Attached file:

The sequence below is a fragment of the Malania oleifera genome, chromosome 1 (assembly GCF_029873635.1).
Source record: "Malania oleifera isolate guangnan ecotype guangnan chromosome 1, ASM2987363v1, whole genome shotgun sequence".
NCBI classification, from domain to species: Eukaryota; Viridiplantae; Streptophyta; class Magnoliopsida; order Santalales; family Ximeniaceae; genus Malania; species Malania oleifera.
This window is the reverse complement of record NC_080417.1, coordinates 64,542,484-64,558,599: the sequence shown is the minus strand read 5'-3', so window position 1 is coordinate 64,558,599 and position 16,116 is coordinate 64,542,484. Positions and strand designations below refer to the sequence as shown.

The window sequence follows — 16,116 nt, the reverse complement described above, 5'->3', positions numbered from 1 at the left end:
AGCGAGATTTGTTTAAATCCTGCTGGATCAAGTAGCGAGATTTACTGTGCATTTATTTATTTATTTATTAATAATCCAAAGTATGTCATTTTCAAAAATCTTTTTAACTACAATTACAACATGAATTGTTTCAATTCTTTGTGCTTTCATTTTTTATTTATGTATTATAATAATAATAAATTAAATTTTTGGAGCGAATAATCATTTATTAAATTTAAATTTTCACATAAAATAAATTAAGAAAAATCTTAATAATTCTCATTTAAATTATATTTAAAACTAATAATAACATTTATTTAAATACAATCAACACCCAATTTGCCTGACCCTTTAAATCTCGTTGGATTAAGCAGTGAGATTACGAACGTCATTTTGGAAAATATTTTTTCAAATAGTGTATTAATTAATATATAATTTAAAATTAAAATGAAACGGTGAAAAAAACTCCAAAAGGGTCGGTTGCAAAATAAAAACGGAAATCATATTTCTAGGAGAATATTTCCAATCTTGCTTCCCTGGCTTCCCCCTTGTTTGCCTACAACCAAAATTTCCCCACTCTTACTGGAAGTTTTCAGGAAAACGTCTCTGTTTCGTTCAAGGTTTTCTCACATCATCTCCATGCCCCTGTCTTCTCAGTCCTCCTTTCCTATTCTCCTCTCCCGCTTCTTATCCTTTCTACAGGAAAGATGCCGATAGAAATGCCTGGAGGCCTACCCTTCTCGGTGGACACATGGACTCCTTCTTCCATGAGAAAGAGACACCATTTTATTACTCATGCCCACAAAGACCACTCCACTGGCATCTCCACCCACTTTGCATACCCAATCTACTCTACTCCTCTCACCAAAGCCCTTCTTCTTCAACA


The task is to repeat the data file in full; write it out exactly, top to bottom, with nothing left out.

The sequence below is a fragment of the Malania oleifera genome, chromosome 1 (assembly GCF_029873635.1).
Source record: "Malania oleifera isolate guangnan ecotype guangnan chromosome 1, ASM2987363v1, whole genome shotgun sequence".
NCBI classification, from domain to species: Eukaryota; Viridiplantae; Streptophyta; class Magnoliopsida; order Santalales; family Ximeniaceae; genus Malania; species Malania oleifera.
This window is the reverse complement of record NC_080417.1, coordinates 64,542,484-64,558,599: the sequence shown is the minus strand read 5'-3', so window position 1 is coordinate 64,558,599 and position 16,116 is coordinate 64,542,484. Positions and strand designations below refer to the sequence as shown.

The window sequence follows — 16,116 nt, the reverse complement described above, 5'->3', positions numbered from 1 at the left end:
AGCGAGATTTGTTTAAATCCTGCTGGATCAAGTAGCGAGATTTACTGTGCATTTATTTATTTATTTATTAATAATCCAAAGTATGTCATTTTCAAAAATCTTTTTAACTACAATTACAACATGAATTGTTTCAATTCTTTGTGCTTTCATTTTTTATTTATGTATTATAATAATAATAAATTAAATTTTTGGAGCGAATAATCATTTATTAAATTTAAATTTTCACATAAAATAAATTAAGAAAAATCTTAATAATTCTCATTTAAATTATATTTAAAACTAATAATAACATTTATTTAAATACAATCAACACCCAATTTGCCTGACCCTTTAAATCTCGTTGGATTAAGCAGTGAGATTACGAACGTCATTTTGGAAAATATTTTTTCAAATAGTGTATTAATTAATATATAATTTAAAATTAAAATGAAACGGTGAAAAAAACTCCAAAAGGGTCGGTTGCAAAATAAAAACGGAAATCATATTTCTAGGAGAATATTTCCAATCTTGCTTCCCTGGCTTCCCCCTTGTTTGCCTACAACCAAAATTTCCCCACTCTTACTGGAAGTTTTCAGGAAAACGTCTCTGTTTCGTTCAAGGTTTTCTCACATCATCTCCATGCCCCTGTCTTCTCAGTCCTCCTTTCCTATTCTCCTCTCCCGCTTCTTATCCTTTCTACAGGAAAGATGCCGATAGAAATGCCTGGAGGCCTACCCTTCTCGGTGGACACATGGACTCCTTCTTCCATGAGAAAGAGACACCATTTTATTACTCATGCCCACAAAGACCACTCCACTGGCATCTCCACCCACTTTGCATACCCAATCTACTCTACTCCTCTCACCAAAGCCCTTCTTCTTCAACA